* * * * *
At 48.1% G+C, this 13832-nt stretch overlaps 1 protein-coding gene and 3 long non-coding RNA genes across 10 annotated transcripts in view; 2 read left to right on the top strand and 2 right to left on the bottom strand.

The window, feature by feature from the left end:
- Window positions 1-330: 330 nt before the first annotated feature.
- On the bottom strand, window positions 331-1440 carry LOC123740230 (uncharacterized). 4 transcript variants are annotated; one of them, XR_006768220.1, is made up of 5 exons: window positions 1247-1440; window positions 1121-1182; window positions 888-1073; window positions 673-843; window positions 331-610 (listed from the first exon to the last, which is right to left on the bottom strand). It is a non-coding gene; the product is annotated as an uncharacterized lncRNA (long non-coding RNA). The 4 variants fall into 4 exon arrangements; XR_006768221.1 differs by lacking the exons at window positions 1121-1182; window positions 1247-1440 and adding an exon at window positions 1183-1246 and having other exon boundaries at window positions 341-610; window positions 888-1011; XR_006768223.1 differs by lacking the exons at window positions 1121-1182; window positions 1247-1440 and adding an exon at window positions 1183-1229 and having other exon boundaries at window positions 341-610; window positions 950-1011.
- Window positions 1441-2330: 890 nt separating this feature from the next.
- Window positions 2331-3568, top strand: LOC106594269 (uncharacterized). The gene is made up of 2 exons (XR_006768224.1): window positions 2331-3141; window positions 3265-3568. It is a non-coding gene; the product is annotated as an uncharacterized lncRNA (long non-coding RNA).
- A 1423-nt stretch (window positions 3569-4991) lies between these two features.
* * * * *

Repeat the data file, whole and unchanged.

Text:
At 48.1% G+C, this 13832-nt stretch overlaps 1 protein-coding gene and 3 long non-coding RNA genes across 10 annotated transcripts in view; 2 read left to right on the top strand and 2 right to left on the bottom strand.

The window, feature by feature from the left end:
- Window positions 1-330: 330 nt before the first annotated feature.
- On the bottom strand, window positions 331-1440 carry LOC123740230 (uncharacterized). 4 transcript variants are annotated; one of them, XR_006768220.1, is made up of 5 exons: window positions 1247-1440; window positions 1121-1182; window positions 888-1073; window positions 673-843; window positions 331-610 (listed from the first exon to the last, which is right to left on the bottom strand). It is a non-coding gene; the product is annotated as an uncharacterized lncRNA (long non-coding RNA). The 4 variants fall into 4 exon arrangements; XR_006768221.1 differs by lacking the exons at window positions 1121-1182; window positions 1247-1440 and adding an exon at window positions 1183-1246 and having other exon boundaries at window positions 341-610; window positions 888-1011; XR_006768223.1 differs by lacking the exons at window positions 1121-1182; window positions 1247-1440 and adding an exon at window positions 1183-1229 and having other exon boundaries at window positions 341-610; window positions 950-1011.
- Window positions 1441-2330: 890 nt separating this feature from the next.
- Window positions 2331-3568, top strand: LOC106594269 (uncharacterized). The gene is made up of 2 exons (XR_006768224.1): window positions 2331-3141; window positions 3265-3568. It is a non-coding gene; the product is annotated as an uncharacterized lncRNA (long non-coding RNA).
- A 1423-nt stretch (window positions 3569-4991) lies between these two features.